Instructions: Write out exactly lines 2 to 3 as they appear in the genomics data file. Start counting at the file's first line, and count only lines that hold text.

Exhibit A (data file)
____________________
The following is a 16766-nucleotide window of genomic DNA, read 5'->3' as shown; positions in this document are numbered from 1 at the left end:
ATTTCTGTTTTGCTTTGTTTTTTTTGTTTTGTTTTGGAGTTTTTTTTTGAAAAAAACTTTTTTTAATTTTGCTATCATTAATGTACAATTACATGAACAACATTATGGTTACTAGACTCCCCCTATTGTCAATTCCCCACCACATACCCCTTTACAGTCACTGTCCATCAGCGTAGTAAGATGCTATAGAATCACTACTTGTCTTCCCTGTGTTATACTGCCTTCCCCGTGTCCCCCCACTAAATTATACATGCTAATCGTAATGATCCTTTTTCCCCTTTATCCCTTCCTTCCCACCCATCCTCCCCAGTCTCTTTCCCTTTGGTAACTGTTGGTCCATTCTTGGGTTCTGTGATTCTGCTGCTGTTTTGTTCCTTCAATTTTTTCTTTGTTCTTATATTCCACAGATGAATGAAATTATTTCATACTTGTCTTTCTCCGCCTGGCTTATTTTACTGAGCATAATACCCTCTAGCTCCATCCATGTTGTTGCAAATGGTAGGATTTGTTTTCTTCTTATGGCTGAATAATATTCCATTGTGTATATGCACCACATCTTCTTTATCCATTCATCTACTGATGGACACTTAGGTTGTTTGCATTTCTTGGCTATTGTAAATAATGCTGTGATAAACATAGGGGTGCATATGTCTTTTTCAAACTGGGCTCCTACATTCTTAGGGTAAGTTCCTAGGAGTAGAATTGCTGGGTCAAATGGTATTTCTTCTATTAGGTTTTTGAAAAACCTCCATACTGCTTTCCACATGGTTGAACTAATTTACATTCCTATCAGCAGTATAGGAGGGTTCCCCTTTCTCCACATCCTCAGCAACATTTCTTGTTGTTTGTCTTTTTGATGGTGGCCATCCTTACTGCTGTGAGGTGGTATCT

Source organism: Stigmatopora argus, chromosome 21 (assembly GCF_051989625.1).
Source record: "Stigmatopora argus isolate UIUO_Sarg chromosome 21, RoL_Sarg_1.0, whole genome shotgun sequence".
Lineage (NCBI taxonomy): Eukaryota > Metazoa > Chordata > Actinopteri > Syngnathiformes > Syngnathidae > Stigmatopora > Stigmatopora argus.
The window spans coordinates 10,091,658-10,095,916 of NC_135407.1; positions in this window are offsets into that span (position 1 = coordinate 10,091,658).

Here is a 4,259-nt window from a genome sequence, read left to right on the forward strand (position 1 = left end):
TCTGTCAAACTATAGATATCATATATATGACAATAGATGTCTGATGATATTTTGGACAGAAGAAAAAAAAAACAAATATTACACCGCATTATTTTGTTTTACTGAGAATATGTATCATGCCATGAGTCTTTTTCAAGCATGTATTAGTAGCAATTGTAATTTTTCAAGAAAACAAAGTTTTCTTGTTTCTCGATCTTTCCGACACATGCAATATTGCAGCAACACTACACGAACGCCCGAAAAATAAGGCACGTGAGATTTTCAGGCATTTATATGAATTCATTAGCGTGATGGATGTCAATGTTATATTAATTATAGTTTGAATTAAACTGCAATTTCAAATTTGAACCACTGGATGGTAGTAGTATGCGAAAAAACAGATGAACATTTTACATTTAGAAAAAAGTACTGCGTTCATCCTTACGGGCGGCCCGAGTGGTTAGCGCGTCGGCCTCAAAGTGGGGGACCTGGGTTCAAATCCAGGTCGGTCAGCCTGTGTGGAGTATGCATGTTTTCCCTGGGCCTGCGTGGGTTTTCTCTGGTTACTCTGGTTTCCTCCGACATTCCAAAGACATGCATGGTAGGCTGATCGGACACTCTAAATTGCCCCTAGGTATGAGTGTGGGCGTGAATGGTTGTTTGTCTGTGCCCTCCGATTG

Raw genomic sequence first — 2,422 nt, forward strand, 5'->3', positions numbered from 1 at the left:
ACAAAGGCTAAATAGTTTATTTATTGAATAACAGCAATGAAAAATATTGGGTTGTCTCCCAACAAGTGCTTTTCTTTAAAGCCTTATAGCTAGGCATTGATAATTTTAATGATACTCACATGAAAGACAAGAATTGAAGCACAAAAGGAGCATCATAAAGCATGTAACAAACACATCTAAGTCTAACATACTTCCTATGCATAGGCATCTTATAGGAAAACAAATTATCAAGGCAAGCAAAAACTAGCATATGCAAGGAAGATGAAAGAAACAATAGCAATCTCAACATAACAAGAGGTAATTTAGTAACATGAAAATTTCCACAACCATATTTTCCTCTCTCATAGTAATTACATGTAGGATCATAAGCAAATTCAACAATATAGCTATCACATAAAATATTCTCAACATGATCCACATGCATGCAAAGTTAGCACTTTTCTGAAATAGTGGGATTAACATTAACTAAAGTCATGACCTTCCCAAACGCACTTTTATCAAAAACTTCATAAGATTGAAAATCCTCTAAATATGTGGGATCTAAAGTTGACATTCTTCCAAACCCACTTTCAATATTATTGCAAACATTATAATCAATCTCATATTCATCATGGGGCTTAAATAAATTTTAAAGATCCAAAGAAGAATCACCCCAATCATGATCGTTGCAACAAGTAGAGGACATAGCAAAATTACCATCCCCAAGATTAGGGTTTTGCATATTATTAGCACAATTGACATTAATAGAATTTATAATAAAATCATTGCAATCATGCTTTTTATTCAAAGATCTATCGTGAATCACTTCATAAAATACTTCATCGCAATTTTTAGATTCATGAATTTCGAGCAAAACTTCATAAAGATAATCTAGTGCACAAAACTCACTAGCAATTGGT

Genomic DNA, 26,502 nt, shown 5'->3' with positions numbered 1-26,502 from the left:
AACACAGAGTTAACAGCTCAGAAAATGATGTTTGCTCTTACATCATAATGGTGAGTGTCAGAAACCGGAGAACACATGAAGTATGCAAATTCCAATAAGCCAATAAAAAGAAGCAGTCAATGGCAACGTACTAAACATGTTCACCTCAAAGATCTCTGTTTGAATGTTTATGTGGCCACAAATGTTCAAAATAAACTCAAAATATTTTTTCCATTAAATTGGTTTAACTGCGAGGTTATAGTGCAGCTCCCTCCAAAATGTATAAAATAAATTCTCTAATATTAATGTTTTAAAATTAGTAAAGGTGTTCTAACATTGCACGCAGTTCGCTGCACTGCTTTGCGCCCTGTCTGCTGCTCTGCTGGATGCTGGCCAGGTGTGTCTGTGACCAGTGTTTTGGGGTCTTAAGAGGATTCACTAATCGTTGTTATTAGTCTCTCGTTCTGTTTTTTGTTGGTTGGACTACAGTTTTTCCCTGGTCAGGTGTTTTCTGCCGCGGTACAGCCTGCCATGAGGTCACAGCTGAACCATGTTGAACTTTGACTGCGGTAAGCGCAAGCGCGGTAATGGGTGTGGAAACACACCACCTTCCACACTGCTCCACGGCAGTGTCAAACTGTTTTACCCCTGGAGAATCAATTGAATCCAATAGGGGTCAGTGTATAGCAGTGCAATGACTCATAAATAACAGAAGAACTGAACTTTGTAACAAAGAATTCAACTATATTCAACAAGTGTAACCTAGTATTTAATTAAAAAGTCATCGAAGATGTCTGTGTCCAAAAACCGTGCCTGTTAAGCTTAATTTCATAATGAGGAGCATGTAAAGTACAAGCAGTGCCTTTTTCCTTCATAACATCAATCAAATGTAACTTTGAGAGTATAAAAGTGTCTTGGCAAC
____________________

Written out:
ATTTCTGTTTTGCTTTGTTTTTTTTGTTTTGTTTTGGAGTTTTTTTTTGAAAAAAACTTTTTTTAATTTTGCTATCATTAATGTACAATTACATGAACAACATTATGGTTACTAGACTCCCCCTATTGTCAATTCCCCACCACATACCCCTTTACAGTCACTGTCCATCAGCGTAGTAAGATGCTATAGAATCACTACTTGTCTTCCCTGTGTTATACTGCCTTCCCCGTGTCCCCCCACTAAATTATACATGCTAATCGTAATGATCCTTTTTCCCCTTTATCCCTTCCTTCCCACCCATCCTCCCCAGTCTCTTTCCCTTTGGTAACTGTTGGTCCATTCTTGGGTTCTGTGATTCTGCTGCTGTTTTGTTCCTTCAATTTTTTCTTTGTTCTTATATTCCACAGATGAATGAAATTATTTCATACTTGTCTTTCTCCGCCTGGCTTATTTTACTGAGCATAATACCCTCTAGCTCCATCCATGTTGTTGCAAATGGTAGGATTTGTTTTCTTCTTATGGCTGAATAATATTCCATTGTGTATATGCACCACATCTTCTTTATCCATTCATCTACTGATGGACACTTAGGTTGTTTGCATTTCTTGGCTATTGTAAATAATGCTGTGATAAACATAGGGGTGCATATGTCTTTTTCAAACTGGGCTCCTACATTCTTAGGGTAAGTTCCTAGGAGTAGAATTGCTGGGTCAAATGGTATTTCTTCTATTAGGTTTTTGAAAAACCTCCATACTGCTTTCCACATGGTTGAACTAATTTACATTCCTATCAGCAGTATAGGAGGGTTCCCCTTTCTCCACATCCTCAGCAACATTTCTTGTTGTTTGTCTTTTTGATGGTGGCCATCCTTACTGCTGTGAGGTGGTATCT

Source organism: Stigmatopora argus, chromosome 21 (assembly GCF_051989625.1).